Texas’ new voter ID law, considered to be among the strictest in the country, is doing just what Supreme Court Justice Ruth Bader Ginsburg warned it would do: preventing Texans from voting.
In a string of anecdotes reported by the Huffington Post, Texas residents describe a variety of reasons why they are no longer able to cast their votes, as a result of new, more stringent requirements to prove their identity under Texas’ tough voter ID law, signed by Gov. Rick Perry in 2011.
The new requirements have led officials to turn away:
- a disabled woman in Travis County, Texas, because she couldn’t afford to pay her parking tickets.
- a dishwasher from a Mercedes, Texas, restaurant who said he couldn’t afford the cost of getting a new birth certificate needed to obtain the special photo ID card required for voting.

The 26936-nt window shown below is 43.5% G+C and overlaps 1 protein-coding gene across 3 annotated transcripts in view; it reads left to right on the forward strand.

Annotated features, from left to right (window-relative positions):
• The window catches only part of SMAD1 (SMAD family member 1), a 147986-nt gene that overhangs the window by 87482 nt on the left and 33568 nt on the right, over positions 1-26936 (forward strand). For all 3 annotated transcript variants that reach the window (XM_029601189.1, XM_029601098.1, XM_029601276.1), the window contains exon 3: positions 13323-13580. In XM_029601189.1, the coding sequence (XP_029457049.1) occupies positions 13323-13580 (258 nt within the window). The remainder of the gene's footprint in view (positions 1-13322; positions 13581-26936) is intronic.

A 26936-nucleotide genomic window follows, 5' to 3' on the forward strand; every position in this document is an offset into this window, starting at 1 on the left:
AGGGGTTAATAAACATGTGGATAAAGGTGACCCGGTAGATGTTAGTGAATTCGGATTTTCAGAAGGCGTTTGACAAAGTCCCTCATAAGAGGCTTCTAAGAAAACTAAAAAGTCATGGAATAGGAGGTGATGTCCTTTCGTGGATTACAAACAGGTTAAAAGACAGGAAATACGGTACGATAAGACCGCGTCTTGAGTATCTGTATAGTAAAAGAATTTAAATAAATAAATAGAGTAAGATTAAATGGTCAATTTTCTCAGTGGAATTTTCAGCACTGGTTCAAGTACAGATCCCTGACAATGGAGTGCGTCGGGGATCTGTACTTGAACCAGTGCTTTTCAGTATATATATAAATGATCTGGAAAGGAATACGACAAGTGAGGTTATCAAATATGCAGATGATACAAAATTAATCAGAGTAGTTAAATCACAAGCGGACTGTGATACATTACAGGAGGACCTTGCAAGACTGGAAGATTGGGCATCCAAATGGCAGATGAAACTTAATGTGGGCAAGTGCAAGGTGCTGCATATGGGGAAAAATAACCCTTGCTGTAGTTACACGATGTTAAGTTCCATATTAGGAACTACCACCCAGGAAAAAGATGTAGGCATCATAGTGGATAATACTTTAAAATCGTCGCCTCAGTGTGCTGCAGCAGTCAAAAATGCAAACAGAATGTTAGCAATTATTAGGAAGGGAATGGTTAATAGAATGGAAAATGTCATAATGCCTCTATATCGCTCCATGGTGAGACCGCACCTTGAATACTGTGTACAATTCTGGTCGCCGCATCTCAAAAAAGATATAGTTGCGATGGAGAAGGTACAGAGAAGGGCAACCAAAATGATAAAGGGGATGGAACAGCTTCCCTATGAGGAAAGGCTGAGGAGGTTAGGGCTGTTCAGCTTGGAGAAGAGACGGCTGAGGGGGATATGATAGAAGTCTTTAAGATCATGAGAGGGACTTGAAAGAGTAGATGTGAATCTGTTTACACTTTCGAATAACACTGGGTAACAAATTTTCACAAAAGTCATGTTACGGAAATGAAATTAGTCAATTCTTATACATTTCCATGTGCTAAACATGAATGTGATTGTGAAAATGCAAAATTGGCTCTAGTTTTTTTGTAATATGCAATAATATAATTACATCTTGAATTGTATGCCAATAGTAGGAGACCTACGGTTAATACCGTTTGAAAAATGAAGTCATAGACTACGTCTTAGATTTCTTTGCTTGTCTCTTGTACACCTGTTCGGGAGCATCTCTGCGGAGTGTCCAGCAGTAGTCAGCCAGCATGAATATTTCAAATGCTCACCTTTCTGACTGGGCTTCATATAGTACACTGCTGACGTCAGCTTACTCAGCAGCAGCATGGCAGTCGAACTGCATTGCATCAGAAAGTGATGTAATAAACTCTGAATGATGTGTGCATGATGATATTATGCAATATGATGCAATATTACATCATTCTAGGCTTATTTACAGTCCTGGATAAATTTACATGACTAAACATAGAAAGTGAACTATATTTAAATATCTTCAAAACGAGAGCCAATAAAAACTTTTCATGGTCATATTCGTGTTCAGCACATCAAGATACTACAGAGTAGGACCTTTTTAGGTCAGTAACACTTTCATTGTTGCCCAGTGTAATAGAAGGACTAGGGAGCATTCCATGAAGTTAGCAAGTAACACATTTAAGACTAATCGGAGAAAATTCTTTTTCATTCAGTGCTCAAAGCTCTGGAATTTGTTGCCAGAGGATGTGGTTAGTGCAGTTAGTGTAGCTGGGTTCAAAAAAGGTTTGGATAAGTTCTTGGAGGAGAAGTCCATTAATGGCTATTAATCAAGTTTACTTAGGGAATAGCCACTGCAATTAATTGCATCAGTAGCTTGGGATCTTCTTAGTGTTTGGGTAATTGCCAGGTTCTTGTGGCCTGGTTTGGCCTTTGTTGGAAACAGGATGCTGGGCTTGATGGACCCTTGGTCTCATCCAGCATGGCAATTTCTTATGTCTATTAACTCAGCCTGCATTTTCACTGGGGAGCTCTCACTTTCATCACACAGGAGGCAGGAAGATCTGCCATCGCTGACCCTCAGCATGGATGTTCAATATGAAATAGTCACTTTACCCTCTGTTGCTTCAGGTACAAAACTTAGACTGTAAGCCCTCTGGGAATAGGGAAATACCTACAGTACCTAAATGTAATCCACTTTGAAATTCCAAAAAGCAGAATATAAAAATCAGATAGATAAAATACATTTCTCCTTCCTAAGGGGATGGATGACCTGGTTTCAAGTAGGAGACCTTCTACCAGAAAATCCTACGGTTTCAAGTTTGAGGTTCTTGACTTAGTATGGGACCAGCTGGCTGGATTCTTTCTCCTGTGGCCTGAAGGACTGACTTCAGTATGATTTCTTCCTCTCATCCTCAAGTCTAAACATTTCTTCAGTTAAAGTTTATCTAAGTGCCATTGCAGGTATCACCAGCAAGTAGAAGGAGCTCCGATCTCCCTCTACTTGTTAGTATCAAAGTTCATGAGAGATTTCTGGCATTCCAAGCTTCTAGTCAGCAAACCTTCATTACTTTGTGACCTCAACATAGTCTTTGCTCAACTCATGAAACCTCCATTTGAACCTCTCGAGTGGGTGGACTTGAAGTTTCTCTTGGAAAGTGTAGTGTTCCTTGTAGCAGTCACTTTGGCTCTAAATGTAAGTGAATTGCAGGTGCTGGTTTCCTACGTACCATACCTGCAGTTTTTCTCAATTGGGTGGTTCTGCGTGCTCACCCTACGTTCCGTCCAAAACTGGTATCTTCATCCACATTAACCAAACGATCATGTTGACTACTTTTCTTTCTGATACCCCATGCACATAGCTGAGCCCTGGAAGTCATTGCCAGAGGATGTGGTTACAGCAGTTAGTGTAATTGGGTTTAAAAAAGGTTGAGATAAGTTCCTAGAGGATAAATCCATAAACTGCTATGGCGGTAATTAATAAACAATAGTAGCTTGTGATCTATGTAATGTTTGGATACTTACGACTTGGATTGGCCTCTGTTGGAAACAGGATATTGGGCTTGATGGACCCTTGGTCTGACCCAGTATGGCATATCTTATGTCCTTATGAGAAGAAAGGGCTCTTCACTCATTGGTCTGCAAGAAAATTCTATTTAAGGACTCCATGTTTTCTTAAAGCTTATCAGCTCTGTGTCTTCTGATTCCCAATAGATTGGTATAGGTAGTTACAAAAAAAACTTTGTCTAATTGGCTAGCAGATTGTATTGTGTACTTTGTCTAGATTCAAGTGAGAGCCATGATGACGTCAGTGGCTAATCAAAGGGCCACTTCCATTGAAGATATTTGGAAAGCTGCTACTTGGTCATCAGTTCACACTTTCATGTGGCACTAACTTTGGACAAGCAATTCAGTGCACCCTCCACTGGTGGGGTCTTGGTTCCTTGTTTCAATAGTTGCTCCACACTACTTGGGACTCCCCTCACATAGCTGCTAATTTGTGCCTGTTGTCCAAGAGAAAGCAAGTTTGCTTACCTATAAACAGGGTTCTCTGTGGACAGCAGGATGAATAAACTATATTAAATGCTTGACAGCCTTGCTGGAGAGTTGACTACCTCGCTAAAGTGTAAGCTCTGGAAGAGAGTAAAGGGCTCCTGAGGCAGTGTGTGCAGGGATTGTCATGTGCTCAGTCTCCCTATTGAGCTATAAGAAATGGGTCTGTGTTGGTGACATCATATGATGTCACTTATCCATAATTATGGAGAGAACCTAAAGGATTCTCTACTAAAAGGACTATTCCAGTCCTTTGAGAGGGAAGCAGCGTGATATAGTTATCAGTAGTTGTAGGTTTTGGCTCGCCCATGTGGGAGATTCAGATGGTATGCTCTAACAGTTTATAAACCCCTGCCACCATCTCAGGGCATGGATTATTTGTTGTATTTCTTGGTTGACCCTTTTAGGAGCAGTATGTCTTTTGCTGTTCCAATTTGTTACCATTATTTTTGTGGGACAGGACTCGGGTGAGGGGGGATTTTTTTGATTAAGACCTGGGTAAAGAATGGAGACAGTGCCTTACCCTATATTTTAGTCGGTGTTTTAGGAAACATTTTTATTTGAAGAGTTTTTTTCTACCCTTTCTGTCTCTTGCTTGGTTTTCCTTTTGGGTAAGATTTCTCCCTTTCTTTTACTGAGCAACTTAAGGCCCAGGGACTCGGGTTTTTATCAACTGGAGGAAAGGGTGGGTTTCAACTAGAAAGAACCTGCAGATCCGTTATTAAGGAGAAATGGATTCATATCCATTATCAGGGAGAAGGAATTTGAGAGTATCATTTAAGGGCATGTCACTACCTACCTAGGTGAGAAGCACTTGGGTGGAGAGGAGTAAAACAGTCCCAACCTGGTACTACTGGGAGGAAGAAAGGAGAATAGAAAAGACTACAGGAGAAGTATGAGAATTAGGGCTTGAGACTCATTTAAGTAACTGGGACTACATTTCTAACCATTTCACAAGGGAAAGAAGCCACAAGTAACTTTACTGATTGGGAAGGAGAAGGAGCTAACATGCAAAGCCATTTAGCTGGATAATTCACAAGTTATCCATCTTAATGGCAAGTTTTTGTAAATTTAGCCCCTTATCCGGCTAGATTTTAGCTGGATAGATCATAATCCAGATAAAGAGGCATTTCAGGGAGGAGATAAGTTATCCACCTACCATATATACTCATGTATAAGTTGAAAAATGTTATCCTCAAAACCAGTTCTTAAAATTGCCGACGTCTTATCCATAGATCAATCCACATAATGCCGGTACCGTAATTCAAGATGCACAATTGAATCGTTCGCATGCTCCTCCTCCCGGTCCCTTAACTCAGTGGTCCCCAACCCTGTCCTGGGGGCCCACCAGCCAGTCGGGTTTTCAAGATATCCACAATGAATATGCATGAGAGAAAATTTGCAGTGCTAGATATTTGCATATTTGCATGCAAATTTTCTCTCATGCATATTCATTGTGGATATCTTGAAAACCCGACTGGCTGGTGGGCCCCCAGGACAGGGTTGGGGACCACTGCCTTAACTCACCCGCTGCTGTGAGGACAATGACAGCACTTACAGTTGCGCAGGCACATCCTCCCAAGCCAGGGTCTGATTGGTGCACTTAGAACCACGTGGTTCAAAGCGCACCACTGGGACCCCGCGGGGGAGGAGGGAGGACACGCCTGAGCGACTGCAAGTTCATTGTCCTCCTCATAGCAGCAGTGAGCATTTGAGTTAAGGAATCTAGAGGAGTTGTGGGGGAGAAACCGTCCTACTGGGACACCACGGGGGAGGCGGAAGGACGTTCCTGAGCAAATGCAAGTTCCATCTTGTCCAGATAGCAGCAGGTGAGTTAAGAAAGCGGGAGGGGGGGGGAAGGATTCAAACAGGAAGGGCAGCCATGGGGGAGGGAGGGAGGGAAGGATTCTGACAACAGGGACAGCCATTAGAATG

- a student at a historically black college in Marshall, Texas, who was able to help register some of her fellow students to vote but won’t be able to vote herself because her driver’s license isn’t from Texas and the state now refuses to accept her student identification card.
Under the law voters must have up-to-date passports, military ID cards, a Texas driver’s license, licenses to carry concealed handguns, citizenship certificates or an election identification certificate.
A 45-year-old Austin resident, Eric Kennie, explained to The Guardian how hard it has been to obtain identification despite multiple trips to the Texas Department of Public Safety to obtain an election identification certificate (EIC).
His personal ID card wasn’t accepted because it had expired. His cable and electricity bills didn’t qualify. And the $23 required to get a copy of his birth certificate was more than he could afford on the $15 to $20 a day Kinnie says he earns from recycling.
An estimated 600,000 Texans are registered to vote but will not be able to do this cycle for lack of approved IDs. The law was put in place to combat what Gov. Rick Perry described as electoral fraud in Texas. According to the Guardian report, 20 million votes have been cast over the past decade with only two cases of voter impersonation prosecuted to conviction.